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The fact that Sherlock had a visitor was surprising enough. That it was someone Greg didn’t recognise gave him pause.

“Sorry,” he said automatically as the visitor turned to look at him. Beady eyes stared at him from behind a pair of wire-rimmed glasses, and unease slid down Greg’s spine. He glanced at Sherlock, who appeared to be unconscious. “I’ll just - sit over here until you’re done, shall I?”

That hadn’t been what he intended to say. He was going to go wait out in the hall, give them some privacy, but he couldn’t shake the sense of wrongness in the room. So he sat in the chair on Sherlock’s other side and pulled out his mobile, pretending to be engrossed in some important message.

The man left without a word or a backward glance. Greg watched him through the window until he was out of sight, then got up and shut the hospital room door firmly behind him. When he turned around, Sherlock was staring at him through half-lidded eyes.

“Hey,” Greg greeted quietly, going over to him. “Who the hell was that? What did he want?”

Sherlock gave a slow shake of his head.

“Nothing,” he said thickly. “No one.”

Greg suppressed a sigh. Of course. Why had he been expecting a straight answer out of Sherlock this time? He never got one, even under normal circumstances.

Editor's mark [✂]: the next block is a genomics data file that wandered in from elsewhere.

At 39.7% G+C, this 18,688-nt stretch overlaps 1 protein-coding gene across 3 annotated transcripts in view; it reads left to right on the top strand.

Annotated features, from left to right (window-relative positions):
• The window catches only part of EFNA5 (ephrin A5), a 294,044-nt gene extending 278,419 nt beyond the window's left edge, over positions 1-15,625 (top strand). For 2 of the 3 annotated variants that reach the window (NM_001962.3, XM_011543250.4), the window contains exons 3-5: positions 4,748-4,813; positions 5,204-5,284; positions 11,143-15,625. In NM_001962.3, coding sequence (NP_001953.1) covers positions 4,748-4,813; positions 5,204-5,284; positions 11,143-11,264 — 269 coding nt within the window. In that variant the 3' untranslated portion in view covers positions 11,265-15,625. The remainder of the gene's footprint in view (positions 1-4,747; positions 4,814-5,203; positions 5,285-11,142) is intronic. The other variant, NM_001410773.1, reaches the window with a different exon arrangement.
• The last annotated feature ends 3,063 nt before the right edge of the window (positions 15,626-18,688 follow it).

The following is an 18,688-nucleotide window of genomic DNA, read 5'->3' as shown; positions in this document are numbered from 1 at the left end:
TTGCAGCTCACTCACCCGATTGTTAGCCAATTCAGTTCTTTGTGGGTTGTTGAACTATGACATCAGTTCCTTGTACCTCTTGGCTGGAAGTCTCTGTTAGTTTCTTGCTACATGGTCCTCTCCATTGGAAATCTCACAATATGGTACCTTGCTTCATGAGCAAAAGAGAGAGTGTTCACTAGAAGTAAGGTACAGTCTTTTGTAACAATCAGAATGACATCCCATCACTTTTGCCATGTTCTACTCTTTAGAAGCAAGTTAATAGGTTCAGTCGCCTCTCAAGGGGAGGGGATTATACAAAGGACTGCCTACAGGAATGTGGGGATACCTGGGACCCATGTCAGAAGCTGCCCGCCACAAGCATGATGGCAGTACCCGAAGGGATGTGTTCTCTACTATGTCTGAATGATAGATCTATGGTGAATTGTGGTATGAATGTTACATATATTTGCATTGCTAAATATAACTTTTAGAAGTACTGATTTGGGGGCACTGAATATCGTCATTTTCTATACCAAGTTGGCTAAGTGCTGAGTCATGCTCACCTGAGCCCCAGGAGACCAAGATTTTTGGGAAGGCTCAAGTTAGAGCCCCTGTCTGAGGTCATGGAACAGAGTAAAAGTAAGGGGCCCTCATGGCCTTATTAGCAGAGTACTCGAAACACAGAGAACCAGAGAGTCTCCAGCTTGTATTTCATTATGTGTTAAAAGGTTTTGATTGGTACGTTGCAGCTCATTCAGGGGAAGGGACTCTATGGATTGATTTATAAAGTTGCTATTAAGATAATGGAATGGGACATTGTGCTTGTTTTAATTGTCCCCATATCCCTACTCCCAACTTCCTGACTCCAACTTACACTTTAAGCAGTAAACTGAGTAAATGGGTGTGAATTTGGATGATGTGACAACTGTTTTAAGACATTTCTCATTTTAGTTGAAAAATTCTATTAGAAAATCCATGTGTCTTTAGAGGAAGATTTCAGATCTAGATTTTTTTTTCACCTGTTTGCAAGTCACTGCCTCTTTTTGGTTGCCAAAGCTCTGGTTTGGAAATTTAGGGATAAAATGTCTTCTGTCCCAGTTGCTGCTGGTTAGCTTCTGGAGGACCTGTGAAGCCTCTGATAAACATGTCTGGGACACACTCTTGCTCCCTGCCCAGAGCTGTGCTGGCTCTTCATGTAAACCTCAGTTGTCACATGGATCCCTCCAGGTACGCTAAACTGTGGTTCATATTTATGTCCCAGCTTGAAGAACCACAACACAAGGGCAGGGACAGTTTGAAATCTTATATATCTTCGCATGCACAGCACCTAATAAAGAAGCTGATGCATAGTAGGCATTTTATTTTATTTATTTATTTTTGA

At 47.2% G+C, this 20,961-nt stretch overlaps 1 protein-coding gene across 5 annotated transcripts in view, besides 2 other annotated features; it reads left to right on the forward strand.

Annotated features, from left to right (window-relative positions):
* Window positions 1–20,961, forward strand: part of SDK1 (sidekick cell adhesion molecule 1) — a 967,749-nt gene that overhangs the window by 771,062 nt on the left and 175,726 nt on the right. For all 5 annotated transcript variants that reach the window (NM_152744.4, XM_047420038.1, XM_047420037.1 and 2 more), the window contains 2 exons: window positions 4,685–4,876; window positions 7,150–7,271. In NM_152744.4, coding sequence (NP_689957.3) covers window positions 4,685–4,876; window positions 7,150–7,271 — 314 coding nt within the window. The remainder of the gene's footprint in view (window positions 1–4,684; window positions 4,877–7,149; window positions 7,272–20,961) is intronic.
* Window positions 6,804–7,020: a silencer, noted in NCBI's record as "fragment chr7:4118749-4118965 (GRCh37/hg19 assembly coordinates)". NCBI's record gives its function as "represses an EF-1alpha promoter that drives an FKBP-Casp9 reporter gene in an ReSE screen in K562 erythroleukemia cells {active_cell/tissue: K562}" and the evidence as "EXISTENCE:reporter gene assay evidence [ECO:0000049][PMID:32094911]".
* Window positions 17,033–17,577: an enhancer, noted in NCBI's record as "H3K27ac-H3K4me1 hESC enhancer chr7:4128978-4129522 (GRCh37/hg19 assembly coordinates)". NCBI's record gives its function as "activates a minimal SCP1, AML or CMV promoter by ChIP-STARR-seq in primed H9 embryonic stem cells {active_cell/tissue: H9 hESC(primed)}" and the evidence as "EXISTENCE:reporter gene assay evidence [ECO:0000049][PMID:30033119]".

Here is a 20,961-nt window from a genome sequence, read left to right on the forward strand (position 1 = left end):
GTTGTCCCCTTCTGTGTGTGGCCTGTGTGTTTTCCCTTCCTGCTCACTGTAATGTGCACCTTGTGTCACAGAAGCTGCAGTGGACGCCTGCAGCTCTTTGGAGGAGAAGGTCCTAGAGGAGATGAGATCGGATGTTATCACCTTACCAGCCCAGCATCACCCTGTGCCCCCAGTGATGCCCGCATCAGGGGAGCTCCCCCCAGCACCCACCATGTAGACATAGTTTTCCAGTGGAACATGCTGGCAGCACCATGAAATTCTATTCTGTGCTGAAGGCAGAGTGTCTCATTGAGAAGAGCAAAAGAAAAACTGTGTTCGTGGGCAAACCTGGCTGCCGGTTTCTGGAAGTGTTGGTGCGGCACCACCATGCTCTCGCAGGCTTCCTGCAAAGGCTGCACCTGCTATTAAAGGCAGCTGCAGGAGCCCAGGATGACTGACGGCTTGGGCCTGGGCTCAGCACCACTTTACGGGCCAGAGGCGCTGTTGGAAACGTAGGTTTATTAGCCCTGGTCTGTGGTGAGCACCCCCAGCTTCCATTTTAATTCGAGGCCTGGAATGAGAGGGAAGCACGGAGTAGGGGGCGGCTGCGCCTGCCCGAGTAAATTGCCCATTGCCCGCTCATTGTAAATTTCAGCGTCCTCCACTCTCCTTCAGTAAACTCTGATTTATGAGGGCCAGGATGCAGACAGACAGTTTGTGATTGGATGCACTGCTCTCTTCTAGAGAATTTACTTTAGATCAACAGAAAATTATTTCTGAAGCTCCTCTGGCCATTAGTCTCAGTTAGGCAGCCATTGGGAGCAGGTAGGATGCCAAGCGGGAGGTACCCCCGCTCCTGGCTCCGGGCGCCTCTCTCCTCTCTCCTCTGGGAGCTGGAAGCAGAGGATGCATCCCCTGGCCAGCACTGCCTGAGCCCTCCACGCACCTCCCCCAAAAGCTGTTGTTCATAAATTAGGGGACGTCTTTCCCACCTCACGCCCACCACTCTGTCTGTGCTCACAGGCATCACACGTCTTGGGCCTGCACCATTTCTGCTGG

“Haven’t got long,” he said, curling a hand around Sherlock’s where it rested on the bed. “Just on a lunch break. Feeling okay?”

Of course he wouldn’t be, not after all that he had been through, but Sherlock nodded anyway. Greg glanced at the equipment and saw that they still had him on heavy doses of morphine.

“All right,” he said. “Well, if you need anything, send me a text. I can pick some things up at Baker Street tonight and bring them to you.”

He turned to go, but when he tried to pull his hand from Sherlock’s, the fingers tightened. He looked back. Sherlock swept the tip of his tongue across cracked lips.

“Please,” he said, his voice faint, “don’t go.”

And Greg knew without asking that it was because of that man; that whatever he had said - whatever he had done - had shaken Sherlock to his core. Anger surged through him, and he had half a mind to pull all the hospital surveillance cameras and bring the entire Yard crashing down on the bastard’s head.

Instead, he took his mobile out of his pocket with his free hand and punched in Sally’s number.

“Now that you mention it,” he said, “I do feel a migraine coming on. Better let Donovan know I’ll be out the rest of the day.”

Sherlock shut his eyes, visibly relaxing.

“Thank you,” he whispered.